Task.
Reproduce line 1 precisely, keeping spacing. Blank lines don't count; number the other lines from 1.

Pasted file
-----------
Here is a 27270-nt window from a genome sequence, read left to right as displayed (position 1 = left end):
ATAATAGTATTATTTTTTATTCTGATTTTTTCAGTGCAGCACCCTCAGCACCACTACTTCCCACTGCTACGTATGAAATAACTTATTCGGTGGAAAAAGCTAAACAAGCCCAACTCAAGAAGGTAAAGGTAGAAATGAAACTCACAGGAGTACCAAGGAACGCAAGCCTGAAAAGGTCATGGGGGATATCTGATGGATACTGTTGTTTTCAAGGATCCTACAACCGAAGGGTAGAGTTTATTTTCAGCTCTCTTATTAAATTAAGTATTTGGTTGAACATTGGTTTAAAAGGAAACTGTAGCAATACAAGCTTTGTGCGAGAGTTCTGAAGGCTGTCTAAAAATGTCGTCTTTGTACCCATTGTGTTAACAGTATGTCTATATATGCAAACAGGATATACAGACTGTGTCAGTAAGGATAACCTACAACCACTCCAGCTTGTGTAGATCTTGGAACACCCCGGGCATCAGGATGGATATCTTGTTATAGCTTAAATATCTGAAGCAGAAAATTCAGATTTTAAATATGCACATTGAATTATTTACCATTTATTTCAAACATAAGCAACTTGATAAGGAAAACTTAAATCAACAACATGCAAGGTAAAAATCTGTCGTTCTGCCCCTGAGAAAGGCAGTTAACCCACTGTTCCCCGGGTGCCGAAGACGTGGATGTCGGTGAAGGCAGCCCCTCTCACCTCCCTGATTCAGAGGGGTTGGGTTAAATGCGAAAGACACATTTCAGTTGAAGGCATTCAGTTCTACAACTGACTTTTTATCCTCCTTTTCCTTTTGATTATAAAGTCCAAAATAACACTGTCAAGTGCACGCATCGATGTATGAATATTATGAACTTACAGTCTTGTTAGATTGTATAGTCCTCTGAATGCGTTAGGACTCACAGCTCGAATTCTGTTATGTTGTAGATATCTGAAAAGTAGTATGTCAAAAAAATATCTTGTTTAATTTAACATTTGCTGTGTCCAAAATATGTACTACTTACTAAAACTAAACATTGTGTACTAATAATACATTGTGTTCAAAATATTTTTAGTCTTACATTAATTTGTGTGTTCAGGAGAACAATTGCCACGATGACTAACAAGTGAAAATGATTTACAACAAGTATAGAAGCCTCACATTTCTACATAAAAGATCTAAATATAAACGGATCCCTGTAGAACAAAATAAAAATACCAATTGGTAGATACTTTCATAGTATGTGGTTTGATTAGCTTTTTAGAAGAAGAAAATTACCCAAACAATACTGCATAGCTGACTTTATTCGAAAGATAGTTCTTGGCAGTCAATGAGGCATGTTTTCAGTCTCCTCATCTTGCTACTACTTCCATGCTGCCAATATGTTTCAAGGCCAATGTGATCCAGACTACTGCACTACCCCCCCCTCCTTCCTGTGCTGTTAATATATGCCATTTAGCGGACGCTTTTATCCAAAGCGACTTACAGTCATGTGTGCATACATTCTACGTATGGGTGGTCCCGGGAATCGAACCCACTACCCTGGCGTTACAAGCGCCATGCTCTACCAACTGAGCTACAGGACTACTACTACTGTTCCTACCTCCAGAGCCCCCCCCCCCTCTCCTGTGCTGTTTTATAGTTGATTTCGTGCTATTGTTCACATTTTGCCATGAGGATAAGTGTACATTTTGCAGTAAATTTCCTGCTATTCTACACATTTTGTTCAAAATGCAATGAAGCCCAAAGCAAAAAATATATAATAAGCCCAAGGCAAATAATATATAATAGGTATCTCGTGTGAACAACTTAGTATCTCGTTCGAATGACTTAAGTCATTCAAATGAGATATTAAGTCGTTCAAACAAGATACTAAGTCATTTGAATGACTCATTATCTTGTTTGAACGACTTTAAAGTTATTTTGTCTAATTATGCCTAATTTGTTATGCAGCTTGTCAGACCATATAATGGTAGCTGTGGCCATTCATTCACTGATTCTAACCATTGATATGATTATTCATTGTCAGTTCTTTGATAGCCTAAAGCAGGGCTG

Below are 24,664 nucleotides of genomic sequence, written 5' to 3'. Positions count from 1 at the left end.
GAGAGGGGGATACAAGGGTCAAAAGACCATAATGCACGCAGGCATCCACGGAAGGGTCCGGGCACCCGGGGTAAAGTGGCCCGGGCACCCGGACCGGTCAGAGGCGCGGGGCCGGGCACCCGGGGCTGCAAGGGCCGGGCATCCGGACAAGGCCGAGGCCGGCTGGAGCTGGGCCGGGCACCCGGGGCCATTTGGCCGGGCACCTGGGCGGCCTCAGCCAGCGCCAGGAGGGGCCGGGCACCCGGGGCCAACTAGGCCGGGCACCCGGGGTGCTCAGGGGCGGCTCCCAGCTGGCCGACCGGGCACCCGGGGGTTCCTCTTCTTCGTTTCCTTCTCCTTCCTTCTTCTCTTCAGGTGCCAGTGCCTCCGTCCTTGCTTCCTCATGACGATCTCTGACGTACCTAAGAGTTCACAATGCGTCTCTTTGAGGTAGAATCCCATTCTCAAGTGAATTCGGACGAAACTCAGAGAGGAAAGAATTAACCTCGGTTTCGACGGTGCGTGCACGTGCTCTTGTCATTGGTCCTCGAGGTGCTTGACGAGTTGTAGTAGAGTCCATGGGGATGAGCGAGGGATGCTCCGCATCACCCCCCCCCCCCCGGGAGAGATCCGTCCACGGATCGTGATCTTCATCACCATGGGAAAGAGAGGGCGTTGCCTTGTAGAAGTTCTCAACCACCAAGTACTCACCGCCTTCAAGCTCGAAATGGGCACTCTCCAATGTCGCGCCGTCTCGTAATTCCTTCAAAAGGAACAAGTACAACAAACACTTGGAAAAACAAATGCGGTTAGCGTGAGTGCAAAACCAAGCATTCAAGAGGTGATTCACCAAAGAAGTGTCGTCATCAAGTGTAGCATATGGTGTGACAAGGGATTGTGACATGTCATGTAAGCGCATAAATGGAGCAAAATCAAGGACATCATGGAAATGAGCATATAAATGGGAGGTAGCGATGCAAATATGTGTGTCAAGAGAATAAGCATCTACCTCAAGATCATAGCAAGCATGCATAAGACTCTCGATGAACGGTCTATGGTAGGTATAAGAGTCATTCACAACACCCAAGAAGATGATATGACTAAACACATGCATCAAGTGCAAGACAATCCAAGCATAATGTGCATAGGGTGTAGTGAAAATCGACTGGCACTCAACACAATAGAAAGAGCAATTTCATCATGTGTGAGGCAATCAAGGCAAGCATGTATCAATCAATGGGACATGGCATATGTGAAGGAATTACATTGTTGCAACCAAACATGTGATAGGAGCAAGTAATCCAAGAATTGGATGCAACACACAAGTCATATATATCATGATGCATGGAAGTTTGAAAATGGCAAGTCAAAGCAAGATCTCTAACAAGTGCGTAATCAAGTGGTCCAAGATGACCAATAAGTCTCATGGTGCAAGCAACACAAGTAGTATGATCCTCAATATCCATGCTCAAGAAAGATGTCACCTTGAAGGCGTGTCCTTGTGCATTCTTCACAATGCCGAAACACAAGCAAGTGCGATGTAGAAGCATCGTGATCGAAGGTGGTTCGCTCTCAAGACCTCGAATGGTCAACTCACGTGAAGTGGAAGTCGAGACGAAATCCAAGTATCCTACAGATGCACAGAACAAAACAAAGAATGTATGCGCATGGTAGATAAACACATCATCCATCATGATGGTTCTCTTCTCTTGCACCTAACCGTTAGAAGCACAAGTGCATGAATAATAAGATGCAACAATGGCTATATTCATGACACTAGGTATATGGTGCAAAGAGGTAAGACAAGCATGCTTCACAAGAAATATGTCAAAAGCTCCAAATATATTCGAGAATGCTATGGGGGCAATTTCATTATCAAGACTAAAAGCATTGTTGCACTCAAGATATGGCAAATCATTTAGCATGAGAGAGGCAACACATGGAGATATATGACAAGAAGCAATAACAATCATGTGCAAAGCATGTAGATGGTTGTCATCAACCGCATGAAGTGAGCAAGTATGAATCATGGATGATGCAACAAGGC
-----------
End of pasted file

Here is a 27270-nt window from a genome sequence, read left to right as displayed (position 1 = left end):